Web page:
Furthermore, this new solar thermal energy design can generate electricity with standalone efficiencies approaching up to an unprecedented 46 percent, researchers say. This is because the high-temperature steam leaving high-pressure turbines can run a succession of lower-pressure turbines, helping make the most of the solar thermal energy the system collects.
Moreover, the hydrogen fuel the system generates can be burned to generate electricity after nightfall, for round-the-clock power. The researchers say the efficiency of this hydrogen-to-electricity system could reach up to 70 percent, comparable to the highest reported hydrogen fuel cell efficiencies.
Altogether, the researchers say the sun-to-electricity efficiency of hydricity, averaged over a 24-hour cycle, might approach roughly 35 percent, nearly the efficiency attained using the best multijunction photovoltaic cells combined with batteries. In addition, they note that the hydrogen fuel the system produces could find use in transportation, chemical production, and other industries. Finally, unlike batteries, stored hydrogen neither discharges over time nor degrades with repeated use.
The scientists at Purdue University in West Lafayette, Ind., and the Federal Polytechnic School of Lausanne in Switzerland detailed their findings online 14 December in the journal Proceedings of the National Academy of Sciences.
For the past week, solar activity has been low. However, the sun has not been quiet. "I have noted that the sun has been extremely dynamic at shortwave radio wavelengths with almost constant Type III bursting," reports Thomas Ashcraft of New Mexico. He has been hearing loud bursts of static coming from the loudspeaker of his amateur radio telescope whenever he points it at the sun. Click here to hear a sample:
Type III solar radio bursts are caused by solar flares. Electrons accelerated by strong flares race through the sun's atmosphere, causing a ripple of plasma waves and radio static. Yet, ironically, there have been no strong solar flares. Nevertheless, suggests Ashcraft, "all of the bursting indicates a lot of magnetic complexity and movement in the sunspots."
The biggest sunspot of all, AR2396, is about to rotate off the western edge of the sun. After it departs, the static might subside. Until then, shortwave radio operators should remain alert for solar bursts. The sun is not so quiet, after all.
For the past few days, the sun has been very quiet. Quiet, however, doesn't mean boring. Low solar activity can have a huge effect on Earth. During periods of sustained quiet, cosmic rays increase, space junk accumulates, and the ionosphere collapses. To learn more about the surpising potency of the spotless sun, read "The Solar Cycle Turned Sideways".
Published on 23 Mar 2015
Timelapse movie of the moon shadow seen from the stratosphere, in a plane flying along the umbral path of the sun eclipse of 20th March 2015.
CHASING MOON SHADOWS: Total eclipses of the sun are achingly brief. The Moon's shadow races across the landscape at thousands of kilometers per hour, enveloping sky watchers for a matter of minutes at most. On March 20th, when the Moon passed in front of the sun over the Arctic Ocean, a few observers extended the experience--in an airplane. "Flying at 14,000 m was an incredible way to watch the eclipse," reports Sylvain Chapeland. "Our velocity of 950 km/h allowed an extra minute of totality." She recorded this must-see video over a stretch of ocean between Iceland and the Faroe Islands:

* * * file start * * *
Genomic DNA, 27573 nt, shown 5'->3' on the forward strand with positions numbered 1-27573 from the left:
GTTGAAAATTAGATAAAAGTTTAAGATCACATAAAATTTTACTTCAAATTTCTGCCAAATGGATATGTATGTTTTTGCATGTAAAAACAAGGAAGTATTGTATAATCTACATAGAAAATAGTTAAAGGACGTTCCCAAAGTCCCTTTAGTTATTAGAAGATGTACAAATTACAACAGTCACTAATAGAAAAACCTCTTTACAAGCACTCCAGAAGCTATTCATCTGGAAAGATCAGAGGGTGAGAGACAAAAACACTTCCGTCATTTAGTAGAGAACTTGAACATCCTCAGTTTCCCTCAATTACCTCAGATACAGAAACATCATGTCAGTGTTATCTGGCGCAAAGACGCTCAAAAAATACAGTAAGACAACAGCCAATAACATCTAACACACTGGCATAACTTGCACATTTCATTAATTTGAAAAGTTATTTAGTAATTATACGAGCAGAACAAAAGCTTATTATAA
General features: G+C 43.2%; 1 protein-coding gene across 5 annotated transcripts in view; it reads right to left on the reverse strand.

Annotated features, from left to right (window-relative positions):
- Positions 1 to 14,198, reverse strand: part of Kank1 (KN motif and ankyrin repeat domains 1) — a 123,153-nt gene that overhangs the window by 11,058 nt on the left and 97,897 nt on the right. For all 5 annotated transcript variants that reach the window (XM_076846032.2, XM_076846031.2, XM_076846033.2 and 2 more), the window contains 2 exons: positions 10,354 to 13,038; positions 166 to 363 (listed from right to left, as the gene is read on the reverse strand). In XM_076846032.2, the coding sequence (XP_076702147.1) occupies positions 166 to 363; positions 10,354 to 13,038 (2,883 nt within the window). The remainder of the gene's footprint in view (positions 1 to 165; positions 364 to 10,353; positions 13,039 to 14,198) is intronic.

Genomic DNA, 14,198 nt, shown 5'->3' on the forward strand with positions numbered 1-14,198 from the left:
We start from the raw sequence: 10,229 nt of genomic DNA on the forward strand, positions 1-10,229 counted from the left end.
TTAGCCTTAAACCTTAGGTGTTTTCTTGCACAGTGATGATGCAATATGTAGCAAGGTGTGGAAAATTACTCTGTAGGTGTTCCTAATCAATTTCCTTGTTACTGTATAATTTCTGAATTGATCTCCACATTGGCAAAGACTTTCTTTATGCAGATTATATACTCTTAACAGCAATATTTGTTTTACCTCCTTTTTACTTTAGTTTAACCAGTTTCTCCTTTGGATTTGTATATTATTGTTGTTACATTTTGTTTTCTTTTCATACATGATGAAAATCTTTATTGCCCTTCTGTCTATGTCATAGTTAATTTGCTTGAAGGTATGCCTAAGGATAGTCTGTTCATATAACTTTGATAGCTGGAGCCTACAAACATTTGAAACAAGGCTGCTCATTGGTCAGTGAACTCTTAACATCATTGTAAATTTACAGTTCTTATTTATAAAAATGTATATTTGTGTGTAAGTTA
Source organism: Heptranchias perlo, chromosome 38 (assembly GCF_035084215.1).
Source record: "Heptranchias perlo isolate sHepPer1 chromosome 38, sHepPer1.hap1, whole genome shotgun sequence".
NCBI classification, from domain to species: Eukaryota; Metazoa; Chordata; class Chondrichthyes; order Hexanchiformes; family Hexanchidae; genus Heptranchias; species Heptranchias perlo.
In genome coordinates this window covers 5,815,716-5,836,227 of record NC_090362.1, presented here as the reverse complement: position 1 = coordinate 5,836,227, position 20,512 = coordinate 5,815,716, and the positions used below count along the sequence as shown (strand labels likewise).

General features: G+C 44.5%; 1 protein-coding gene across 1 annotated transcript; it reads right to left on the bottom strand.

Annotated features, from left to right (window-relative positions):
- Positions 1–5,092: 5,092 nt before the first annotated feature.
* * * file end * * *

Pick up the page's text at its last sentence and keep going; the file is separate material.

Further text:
"I have never seen anything like the shadow of the Moon rushing upon us during totality, overtaking us and continuing its path at 3000 km/h," says Chapeland. "This was a dramatic perspective. Our view of the sun's corona with Venus shining on the east side were incredible."
Andrew Griffin : The Independent, UK : 16 Mar 2015
As the eclipse plunges the UK and other places into darkness this Friday, two other rare, if less spectacular, celestial events will be taking place too: a Supermoon and the Spring equinox.
A Supermoon, or perigee moon, happens when the full or new moon does its closest fly-by of the Earth, making it look bigger than it normally does. And the spring equinox refers to the time of the year when the day and night are of equal duration, mid-way between the longest and shortest days.
The solar eclipse refers to a phenomenon where the sun and moon line up, so that the latter obscures the former. And while it won't be affected by the two other events, it is rare that the three events happen even individually.
Most of the time, there are between three and six Supermoons a year. There is set to be six in 2015, two of which have already happened. The next will take place on March 20, the day of the eclipse, and the others will come in August, September and October.
Eclipses can only happen at new moon, when the moon appears almost entirely in shadow. And the spectacular Supermoon images that are often spotted can only happen when the moon is full, since it can only be seen then. As a result, only the last three Supermoons of this year will be visible — because the moon is new rather than full on March 20, it won't be seen. But it will be gliding past us closer than ever, and its shadow will be visible as it blocks out the sun on Friday morning.
The equinox will also happen on March 20. While it won't have any discernable, direct impact on how the solar eclipse looks, it will contribute to a rare collision of three unusual celestial events.
On March 20, the Earth's axis will be perpendicular to the sun's rays — which only happens twice a year, at the two equinoxes. After that, it will start tipping over, making the days longer in the northern hemisphere. As such, the equinox has long been celebrated as a time of beginning and renewal, by a number of historic cultures, and is linked to Easter and Passover.
The equinox will happen at the same time as a solar eclipse in 2053 and 2072, though it doesn't always appear as close together as that.